Encounter: Common Sand Boa

True to its name the Common Sand Boa spends most of its life under the sand or in loose earth, and its tough skin offers protection while burrowing. I’m glad we didn’t run over this fine snake

The Sand Boa where we found it


Six of us were driving back to Bangalore after a trip when Sunil shouted from the back seat, “Snake! Stop the car!” 


Khusro pulled over to the side and four of us ran back to the spot. In the available light Sunil and I tried to identify the snake. At first glance the stout body gave us the impression that it was a small Russell’s Viper. Peering closer, aided by the head light of an oncoming vehicle, we determined that it was a Common Sand Boa (Eryx conicus).


We had to prevent it from becoming another all-too-common roadkill. While I stopped vehicles speeding past us, Sunil took off his tshirt, draped it over the snake and lifted it off the road. He has been working with snakes for a while and was comfortable handling the boa. We then put the snake in front of Khusro’s vehicle. Under headlights, we checked it for injuries. It seemed all right. 


When Sunil put the snake down, it exhibited an odd behaviour. Rather than try to slither away, it coiled up between his shoes. This is the Sand Boa’s defense strategy – to get into a hole or crevice and coil up, keeping its head protected within its coils. When handled the snake was aggressive and ready to strike.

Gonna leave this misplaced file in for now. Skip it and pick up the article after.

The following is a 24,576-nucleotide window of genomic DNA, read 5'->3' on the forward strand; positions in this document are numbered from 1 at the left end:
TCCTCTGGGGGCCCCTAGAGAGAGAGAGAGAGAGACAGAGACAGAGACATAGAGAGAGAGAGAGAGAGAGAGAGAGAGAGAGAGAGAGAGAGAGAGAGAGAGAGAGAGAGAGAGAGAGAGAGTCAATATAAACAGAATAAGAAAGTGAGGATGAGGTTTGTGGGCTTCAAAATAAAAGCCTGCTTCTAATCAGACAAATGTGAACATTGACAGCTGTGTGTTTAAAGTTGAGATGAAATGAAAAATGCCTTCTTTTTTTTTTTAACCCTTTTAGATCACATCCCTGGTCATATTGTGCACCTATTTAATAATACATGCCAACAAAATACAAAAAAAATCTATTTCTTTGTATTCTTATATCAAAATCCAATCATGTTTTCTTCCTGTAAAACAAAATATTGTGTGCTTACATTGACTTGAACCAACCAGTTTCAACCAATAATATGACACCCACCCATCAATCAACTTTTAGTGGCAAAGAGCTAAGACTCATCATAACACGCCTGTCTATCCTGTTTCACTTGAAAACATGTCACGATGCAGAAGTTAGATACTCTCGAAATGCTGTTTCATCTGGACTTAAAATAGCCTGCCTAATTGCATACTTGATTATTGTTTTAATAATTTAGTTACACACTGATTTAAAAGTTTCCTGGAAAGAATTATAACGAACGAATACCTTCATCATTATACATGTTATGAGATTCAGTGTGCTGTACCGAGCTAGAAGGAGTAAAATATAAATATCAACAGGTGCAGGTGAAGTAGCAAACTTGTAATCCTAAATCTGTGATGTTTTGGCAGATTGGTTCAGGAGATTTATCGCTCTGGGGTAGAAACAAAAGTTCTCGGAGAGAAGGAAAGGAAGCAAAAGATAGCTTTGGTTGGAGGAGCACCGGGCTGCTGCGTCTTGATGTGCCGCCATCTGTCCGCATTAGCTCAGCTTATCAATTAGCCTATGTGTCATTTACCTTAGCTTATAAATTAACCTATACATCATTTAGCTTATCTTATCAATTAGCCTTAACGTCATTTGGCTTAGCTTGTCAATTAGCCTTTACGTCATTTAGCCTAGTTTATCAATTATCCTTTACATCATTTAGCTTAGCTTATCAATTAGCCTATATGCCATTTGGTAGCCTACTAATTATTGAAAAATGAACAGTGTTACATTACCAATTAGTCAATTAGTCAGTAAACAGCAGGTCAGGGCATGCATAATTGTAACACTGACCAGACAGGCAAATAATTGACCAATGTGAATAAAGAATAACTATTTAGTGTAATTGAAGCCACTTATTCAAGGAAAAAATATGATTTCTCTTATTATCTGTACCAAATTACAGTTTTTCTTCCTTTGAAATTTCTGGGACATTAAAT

The snake lashes out, trying to strike

It was only my fourth touch of a snake, but this felt different. The sturdy, muscular serpent had rough, hard scales. True to its name the Sand Boa spends most of its life under the sand or in loose earth, and its tough skin offers protection while burrowing. Its scales were rougher and harder than that of the other three snakes I had handled. Boas are thick, short snakes with rough, keeled scales. Although individuals up to 90 centimetres have been measured, on an average they grow to around 60 centimetres.

At first glance, they can be confused with Russell’s Vipers but the viper has a clear pattern and a triangular, arrow-like head that is broader than the neck. The Sand Boa’s head is hardly distinguishable from its neck. Its body is short and thick and it has a rounded snout and a short, tapering tail. The eyes are small with vertical slits in the pupil. The snake’s upperparts are grey with large, irregular brown or reddish-brown blotches, which may or may not be joined.

Note the pattern on the back and the shape of the head

The Sand Boa is often mistaken for the venomous Russell’s Viper and therefore killed. Other reasons for its declining numbers are the illegal trade in animals and poaching for its skin. These snakes are caught and sold as pets and their skin is coveted for making fancy purses and wallets.  

Sand Boas are a part of the subfamily Erycinae under a family of non-venomous snakes called Boidae. So, how do they kill their prey? The snake wraps its coils around its prey after restraining it by biting and holding with its several sharp teeth. Then it constricts the captured animal until it suffocates to death.

Sand Boas are found in arid and semi-arid regions and are generally active at dusk and night. They are ovoviviparous, producing 3-16 live young. The breeding season is usually November.

Ready for release

We took a few shots of the snake before releasing it away from the busy road. I have seen and heard snakes being run over. Yes, “heard”. The sound that is produced as a vehicle runs over a snake is a sickening snap. I am glad I didn’t have to hear it this time.


Text and photographs: Arun

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